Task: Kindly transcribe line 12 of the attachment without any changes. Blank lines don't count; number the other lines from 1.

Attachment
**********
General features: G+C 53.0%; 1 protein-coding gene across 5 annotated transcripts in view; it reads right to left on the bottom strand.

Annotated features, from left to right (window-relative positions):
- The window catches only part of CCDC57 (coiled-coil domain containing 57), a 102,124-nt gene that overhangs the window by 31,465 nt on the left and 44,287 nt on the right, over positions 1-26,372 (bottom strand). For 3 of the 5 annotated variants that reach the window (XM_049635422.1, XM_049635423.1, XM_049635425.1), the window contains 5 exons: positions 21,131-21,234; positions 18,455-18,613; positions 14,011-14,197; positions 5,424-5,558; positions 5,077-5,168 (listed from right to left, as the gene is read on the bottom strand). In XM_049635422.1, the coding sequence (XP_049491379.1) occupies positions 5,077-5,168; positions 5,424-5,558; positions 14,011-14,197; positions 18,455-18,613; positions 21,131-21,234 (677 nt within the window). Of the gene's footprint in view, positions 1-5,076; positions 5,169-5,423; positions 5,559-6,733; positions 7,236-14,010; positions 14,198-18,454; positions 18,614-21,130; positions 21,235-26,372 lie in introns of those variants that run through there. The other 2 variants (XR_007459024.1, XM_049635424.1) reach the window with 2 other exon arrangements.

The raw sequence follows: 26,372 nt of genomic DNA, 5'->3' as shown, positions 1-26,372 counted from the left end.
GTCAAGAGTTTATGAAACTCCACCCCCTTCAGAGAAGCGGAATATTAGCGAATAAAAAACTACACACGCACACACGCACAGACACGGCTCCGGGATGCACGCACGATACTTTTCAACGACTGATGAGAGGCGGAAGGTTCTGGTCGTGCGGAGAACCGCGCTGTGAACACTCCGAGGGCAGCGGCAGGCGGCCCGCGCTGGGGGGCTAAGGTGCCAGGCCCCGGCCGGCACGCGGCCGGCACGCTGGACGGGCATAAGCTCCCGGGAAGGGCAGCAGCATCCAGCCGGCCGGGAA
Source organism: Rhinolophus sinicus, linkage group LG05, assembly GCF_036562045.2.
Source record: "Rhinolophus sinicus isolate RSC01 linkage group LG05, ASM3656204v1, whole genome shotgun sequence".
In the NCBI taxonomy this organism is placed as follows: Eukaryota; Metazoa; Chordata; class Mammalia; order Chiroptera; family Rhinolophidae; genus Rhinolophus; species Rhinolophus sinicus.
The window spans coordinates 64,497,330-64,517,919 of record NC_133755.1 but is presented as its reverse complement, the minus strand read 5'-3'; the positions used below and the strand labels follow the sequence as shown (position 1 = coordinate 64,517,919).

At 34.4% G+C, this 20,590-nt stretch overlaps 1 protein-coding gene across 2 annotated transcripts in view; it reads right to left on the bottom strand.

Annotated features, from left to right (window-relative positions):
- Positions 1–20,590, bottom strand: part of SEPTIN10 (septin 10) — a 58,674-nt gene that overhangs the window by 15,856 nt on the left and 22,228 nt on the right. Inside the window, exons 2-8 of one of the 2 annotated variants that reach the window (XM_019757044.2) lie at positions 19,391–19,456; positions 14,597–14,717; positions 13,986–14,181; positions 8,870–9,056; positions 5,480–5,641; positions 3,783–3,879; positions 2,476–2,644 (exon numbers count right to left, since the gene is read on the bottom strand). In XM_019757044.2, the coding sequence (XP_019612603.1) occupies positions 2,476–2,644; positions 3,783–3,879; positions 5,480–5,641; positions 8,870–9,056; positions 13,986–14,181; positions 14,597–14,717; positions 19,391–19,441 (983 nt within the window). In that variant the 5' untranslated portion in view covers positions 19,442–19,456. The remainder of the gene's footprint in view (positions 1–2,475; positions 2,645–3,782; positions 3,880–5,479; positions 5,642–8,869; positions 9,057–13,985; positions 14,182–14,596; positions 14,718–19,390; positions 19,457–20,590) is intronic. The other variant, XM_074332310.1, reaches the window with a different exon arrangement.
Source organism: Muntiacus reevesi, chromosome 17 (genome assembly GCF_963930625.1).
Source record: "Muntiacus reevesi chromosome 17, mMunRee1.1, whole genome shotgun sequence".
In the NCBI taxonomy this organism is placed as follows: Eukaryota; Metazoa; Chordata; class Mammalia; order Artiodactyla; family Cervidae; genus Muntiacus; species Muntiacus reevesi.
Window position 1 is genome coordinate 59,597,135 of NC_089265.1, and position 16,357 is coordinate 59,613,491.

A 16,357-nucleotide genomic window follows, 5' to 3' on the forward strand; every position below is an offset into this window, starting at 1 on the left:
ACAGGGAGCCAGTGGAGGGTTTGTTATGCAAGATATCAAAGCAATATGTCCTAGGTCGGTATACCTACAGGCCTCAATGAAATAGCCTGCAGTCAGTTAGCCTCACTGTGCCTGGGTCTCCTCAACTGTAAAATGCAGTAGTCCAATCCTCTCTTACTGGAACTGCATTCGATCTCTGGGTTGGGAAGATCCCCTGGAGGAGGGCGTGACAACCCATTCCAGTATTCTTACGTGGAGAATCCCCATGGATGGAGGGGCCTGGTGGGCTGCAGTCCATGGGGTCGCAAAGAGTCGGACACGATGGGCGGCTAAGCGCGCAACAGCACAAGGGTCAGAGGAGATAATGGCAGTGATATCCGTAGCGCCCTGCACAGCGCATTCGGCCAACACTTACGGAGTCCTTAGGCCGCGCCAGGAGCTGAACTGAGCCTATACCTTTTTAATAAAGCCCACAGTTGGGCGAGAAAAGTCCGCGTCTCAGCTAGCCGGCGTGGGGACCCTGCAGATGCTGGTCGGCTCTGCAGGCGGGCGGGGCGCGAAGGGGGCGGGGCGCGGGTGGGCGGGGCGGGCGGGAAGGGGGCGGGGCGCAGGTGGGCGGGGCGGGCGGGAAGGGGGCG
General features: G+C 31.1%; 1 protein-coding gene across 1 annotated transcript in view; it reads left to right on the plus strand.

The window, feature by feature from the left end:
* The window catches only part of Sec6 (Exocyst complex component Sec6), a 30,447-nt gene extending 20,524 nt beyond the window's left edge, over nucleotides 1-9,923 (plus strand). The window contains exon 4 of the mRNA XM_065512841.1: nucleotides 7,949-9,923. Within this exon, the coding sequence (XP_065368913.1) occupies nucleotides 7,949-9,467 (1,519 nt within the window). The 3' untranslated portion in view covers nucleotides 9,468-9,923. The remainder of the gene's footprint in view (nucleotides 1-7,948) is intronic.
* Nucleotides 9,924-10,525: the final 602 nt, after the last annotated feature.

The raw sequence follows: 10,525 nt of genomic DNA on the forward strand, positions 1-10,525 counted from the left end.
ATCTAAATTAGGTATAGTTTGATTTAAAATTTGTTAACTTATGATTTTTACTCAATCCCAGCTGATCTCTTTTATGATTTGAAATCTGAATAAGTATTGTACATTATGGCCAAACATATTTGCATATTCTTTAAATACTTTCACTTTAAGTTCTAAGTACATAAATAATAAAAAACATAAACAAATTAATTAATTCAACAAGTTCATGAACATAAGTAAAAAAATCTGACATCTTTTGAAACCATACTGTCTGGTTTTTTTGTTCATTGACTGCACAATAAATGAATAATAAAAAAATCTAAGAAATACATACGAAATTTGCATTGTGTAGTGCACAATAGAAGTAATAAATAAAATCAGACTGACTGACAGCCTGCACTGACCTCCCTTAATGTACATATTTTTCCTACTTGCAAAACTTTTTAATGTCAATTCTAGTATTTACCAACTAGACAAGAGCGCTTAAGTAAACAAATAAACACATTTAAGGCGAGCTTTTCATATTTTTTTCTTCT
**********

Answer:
- Positions 1–20,590, bottom strand: part of SEPTIN10 (septin 10) — a 58,674-nt gene that overhangs the window by 15,856 nt on the left and 22,228 nt on the right. Inside the window, exons 2-8 of one of the 2 annotated variants that reach the window (XM_019757044.2) lie at positions 19,391–19,456; positions 14,597–14,717; positions 13,986–14,181; positions 8,870–9,056; positions 5,480–5,641; positions 3,783–3,879; positions 2,476–2,644 (exon numbers count right to left, since the gene is read on the bottom strand). In XM_019757044.2, the coding sequence (XP_019612603.1) occupies positions 2,476–2,644; positions 3,783–3,879; positions 5,480–5,641; positions 8,870–9,056; positions 13,986–14,181; positions 14,597–14,717; positions 19,391–19,441 (983 nt within the window). In that variant the 5' untranslated portion in view covers positions 19,442–19,456. The remainder of the gene's footprint in view (positions 1–2,475; positions 2,645–3,782; positions 3,880–5,479; positions 5,642–8,869; positions 9,057–13,985; positions 14,182–14,596; positions 14,718–19,390; positions 19,457–20,590) is intronic. The other variant, XM_074332310.1, reaches the window with a different exon arrangement.